Reprinted from yesterday's late editions

George Washington, a basketball team with high expectations this season, lost its second straight game and its coach's respect Saturday night in an 82-62 rout by James Madison for third palce in the Virginia Tipoff Tournament, which the host Cavaliers won easily.

Virginia, another team with his hopes, enhanced its stock in an 81-60 demolition of Virginia Commonwealth in the championship game at University Hall. Jeff Lamp, the tournament's most valuable player, led the Cavaliers with 29 points.

In GW's semifinal, the Colonials collapsed in the second half against VCU. Last night, they faltered almost 20 minutes sooner against a younger Madison team that relished the opportunity to thrash a "name" opponent, and did so behind Steve Stielper's tournament-record 32 points.

In assessing the game, GW Coach Bob Tallent went for his players' jugulars: "I don't think we're any good. Obviously, we have a mental problem because we weren't ready to play. They don't have any pride because they don't care if they lose. It's a lack of effort, that's what it is.

"The problem with our guys is that they've read all the clippings about how they're supposed to finish second in the Eastern Eight. They want all the glory and they don't want to do the work. They're fat cats."

Tallent said the developments here "completely shocked" him.

So Tallent didn't even let his players stay to watch the final game. He piled the players and the television sets they received as tournament trophies into the team bus, headed back to Washington and called "an old-fashioned butt-kicking practicel" for 9 a.m. today.

For the second straight night, GW was badly outrebounded. In their last three halves of basketball, the Colonials' opposition has controlled two of every three rebounds.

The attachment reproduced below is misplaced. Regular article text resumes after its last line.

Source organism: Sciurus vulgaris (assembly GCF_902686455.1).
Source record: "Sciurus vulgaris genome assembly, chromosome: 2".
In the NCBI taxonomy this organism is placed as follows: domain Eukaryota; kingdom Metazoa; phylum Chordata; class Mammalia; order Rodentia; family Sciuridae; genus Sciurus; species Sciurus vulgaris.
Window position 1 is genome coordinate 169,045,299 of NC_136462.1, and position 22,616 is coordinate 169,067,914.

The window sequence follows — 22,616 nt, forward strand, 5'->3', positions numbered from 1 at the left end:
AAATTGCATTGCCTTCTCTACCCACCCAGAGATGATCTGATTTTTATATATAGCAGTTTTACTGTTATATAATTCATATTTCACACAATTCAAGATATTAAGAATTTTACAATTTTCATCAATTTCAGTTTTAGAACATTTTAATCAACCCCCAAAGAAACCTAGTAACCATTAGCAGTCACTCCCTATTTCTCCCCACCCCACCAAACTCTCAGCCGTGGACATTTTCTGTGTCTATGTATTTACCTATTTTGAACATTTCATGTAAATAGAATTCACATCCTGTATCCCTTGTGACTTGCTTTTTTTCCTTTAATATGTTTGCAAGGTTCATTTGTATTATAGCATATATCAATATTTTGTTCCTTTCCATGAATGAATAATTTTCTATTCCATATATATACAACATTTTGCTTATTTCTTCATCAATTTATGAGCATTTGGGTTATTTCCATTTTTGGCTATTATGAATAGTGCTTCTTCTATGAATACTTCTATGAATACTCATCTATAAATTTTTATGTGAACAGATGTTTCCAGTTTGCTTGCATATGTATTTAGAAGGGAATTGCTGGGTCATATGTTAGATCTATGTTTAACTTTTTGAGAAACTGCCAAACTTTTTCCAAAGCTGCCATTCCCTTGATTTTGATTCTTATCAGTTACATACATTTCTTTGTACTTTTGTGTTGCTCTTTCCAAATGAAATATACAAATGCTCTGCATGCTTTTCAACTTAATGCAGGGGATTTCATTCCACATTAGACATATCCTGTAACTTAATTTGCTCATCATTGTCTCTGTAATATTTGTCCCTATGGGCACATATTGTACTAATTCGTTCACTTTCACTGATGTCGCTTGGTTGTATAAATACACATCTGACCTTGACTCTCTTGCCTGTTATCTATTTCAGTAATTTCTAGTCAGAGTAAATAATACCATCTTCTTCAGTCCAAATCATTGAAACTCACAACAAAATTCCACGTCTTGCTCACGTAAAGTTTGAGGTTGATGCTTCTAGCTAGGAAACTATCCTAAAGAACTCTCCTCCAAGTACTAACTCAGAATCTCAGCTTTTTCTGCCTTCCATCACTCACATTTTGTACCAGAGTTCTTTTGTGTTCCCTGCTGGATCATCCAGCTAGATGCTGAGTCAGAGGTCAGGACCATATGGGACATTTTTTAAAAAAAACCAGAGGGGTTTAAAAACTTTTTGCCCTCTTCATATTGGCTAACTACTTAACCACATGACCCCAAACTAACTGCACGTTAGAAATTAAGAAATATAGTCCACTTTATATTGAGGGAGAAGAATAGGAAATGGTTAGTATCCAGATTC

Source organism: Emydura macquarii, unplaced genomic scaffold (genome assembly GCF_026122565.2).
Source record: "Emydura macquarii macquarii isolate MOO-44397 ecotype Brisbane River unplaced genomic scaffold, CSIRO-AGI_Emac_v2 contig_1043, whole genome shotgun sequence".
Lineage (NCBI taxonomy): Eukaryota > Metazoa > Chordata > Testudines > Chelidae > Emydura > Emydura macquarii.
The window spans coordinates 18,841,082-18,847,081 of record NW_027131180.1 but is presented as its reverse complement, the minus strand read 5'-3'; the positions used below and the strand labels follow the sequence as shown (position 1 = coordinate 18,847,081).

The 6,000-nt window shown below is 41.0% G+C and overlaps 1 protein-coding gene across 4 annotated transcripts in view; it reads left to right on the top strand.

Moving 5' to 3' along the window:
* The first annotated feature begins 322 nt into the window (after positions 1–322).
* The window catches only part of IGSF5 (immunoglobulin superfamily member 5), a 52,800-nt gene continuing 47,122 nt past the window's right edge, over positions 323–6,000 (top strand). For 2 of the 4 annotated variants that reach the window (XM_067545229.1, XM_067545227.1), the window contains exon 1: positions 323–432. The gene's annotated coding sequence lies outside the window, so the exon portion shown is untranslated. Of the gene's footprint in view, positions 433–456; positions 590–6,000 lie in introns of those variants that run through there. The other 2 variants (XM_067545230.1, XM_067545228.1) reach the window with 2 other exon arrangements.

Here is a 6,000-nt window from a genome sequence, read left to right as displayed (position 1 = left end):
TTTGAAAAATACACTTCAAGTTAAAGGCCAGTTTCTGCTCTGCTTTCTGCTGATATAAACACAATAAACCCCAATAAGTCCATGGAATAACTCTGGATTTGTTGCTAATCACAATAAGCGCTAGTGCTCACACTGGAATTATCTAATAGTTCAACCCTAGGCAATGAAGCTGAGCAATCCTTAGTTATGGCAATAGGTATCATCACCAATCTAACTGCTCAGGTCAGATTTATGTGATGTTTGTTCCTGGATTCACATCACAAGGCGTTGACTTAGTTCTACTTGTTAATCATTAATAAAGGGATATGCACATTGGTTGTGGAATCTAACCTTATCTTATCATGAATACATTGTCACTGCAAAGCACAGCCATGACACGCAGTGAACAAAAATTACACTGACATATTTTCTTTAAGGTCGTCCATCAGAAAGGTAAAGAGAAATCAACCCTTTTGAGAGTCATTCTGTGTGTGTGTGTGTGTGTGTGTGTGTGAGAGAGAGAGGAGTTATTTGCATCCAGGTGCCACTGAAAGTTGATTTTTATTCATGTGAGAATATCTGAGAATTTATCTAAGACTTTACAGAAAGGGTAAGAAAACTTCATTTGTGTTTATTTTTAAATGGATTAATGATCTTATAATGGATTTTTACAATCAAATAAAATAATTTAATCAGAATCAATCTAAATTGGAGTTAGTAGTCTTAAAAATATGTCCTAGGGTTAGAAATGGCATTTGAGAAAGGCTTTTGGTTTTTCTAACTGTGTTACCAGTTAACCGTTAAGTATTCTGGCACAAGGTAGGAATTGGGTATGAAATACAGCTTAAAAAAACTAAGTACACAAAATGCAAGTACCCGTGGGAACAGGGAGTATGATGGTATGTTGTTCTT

"It's not technical," Tallent said. "It's lack of effort. We aren't going up for them. Ziggy (center Mike Zagardo) and (forward Tom) Glenn were zero tonight.

GW's problems last night began shortly after forward Mike Samson collected his third foul and went to the bench with 14:37 left in the half. Tallent, in a tactical move, started Samson, instead of Glenn, on Stielper. Samson, however, collected two of those three fouls at the offensive end of the court.

GW led, 12-9, at that point with Bob Lindsay already having scored eight of his 20 points. Transfer Brian Magid replaced Samson, putting GW in a three-guard alignment. Magid, showing difficulty in running the GW offense, missed two shots, committed two turnovers and Madison scored 21 points in its next 11 possessions for a 30-32 lead.

Freshman point guard Jeff Inman came off the bench early to stabilize the Dukes and direct them to what Coach Lou Campanelli called as big a win as any in Madison history.

GW players were saying nothing afterward, on orders from Tallent.

"They're not deserving of comment," Tallent said. "Why would anybody listen to them? Nobody wants to read what they say. They're not good enough."

In the championship game, Virginia continued playing the aggressive, muscle defense it showed Friday night and took VCU completely out of its offense. The Cavs led by as many as 21 points in the first half.